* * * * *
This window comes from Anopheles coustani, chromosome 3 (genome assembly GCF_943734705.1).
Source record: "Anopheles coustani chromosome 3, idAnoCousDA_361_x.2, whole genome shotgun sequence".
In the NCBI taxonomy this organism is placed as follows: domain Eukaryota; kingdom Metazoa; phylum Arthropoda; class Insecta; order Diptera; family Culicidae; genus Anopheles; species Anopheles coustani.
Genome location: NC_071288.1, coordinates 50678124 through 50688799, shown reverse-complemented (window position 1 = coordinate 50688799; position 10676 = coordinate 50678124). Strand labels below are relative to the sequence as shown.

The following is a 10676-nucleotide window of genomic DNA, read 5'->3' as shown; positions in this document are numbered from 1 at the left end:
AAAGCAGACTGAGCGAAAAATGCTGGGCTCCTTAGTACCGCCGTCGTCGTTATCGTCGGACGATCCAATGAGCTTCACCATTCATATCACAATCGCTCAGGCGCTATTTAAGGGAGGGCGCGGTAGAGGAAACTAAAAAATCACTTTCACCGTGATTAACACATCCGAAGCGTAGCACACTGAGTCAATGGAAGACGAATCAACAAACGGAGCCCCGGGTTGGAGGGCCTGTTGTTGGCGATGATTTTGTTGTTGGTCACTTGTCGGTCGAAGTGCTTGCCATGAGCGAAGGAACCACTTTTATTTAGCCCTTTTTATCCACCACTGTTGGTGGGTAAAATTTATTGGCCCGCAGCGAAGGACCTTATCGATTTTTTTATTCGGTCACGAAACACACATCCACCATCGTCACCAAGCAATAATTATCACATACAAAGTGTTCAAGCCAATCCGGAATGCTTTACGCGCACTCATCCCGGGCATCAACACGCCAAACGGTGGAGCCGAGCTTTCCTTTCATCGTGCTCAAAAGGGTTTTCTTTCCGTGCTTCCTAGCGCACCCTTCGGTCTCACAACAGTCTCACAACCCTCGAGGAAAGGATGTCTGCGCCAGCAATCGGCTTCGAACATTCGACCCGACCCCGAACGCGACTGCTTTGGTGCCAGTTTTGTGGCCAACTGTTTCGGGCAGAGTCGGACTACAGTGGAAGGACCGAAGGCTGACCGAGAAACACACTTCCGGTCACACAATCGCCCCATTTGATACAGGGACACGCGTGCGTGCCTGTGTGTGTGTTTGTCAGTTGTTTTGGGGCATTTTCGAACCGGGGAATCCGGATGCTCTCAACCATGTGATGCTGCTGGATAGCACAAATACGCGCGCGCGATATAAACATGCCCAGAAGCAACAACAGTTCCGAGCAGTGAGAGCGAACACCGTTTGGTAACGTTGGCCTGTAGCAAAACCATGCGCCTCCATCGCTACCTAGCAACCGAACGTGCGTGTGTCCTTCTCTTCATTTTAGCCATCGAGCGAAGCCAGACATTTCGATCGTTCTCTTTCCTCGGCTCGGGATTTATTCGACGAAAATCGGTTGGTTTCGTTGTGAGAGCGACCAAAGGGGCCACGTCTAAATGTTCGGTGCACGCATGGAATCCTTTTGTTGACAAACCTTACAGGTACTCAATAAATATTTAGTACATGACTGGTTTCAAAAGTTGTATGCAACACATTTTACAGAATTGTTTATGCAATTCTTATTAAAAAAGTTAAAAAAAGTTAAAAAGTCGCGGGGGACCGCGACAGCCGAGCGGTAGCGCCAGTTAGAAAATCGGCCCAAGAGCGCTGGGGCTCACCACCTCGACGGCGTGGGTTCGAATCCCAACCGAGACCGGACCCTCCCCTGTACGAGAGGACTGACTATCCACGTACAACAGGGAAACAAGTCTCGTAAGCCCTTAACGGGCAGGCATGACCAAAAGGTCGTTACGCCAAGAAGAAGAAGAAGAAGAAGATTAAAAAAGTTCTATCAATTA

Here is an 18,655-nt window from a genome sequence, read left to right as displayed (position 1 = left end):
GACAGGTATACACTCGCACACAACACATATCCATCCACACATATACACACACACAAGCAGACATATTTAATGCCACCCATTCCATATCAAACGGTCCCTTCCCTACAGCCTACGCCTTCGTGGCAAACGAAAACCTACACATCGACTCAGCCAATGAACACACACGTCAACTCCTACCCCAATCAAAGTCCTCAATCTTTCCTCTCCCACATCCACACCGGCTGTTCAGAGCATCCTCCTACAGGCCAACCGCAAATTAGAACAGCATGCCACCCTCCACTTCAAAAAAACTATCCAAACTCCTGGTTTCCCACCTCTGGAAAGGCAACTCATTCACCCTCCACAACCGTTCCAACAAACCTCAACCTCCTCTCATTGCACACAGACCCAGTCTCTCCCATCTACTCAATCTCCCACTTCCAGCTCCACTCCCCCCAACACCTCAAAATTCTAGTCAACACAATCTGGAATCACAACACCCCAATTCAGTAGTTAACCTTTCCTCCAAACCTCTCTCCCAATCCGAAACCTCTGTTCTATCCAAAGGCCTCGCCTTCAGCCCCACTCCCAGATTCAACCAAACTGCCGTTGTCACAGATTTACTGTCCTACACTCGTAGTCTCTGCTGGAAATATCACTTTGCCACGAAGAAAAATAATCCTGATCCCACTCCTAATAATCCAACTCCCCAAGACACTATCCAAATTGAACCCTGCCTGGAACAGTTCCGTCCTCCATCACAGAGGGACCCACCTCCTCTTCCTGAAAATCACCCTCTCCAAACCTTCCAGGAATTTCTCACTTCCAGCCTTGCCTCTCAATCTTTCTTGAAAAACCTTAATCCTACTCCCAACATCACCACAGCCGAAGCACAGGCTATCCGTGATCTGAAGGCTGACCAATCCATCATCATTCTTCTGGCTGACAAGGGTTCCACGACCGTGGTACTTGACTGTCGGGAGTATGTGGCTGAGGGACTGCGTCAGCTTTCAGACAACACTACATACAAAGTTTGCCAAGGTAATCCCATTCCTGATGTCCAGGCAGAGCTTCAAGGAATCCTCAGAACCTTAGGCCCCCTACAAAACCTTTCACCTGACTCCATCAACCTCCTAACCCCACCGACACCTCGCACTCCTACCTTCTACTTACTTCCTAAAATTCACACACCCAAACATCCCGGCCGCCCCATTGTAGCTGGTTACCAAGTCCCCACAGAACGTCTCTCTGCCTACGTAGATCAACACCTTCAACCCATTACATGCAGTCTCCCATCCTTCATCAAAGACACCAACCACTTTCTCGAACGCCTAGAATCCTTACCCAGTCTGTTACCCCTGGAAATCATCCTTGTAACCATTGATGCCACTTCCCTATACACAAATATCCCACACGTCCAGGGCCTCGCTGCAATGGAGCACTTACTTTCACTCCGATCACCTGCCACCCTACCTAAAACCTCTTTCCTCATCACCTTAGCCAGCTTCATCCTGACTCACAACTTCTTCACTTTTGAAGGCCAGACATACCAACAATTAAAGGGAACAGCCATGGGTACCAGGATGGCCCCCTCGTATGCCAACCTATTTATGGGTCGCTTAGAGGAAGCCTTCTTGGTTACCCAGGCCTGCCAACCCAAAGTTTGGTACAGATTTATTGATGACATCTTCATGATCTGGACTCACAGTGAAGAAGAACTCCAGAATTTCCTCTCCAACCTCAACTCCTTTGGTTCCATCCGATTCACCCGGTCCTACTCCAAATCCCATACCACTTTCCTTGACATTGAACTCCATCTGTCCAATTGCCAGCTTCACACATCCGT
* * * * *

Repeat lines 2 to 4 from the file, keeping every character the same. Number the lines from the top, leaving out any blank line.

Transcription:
Source record: "Anopheles coustani chromosome 3, idAnoCousDA_361_x.2, whole genome shotgun sequence".
In the NCBI taxonomy this organism is placed as follows: domain Eukaryota; kingdom Metazoa; phylum Arthropoda; class Insecta; order Diptera; family Culicidae; genus Anopheles; species Anopheles coustani.
Genome location: NC_071288.1, coordinates 50678124 through 50688799, shown reverse-complemented (window position 1 = coordinate 50688799; position 10676 = coordinate 50678124). Strand labels below are relative to the sequence as shown.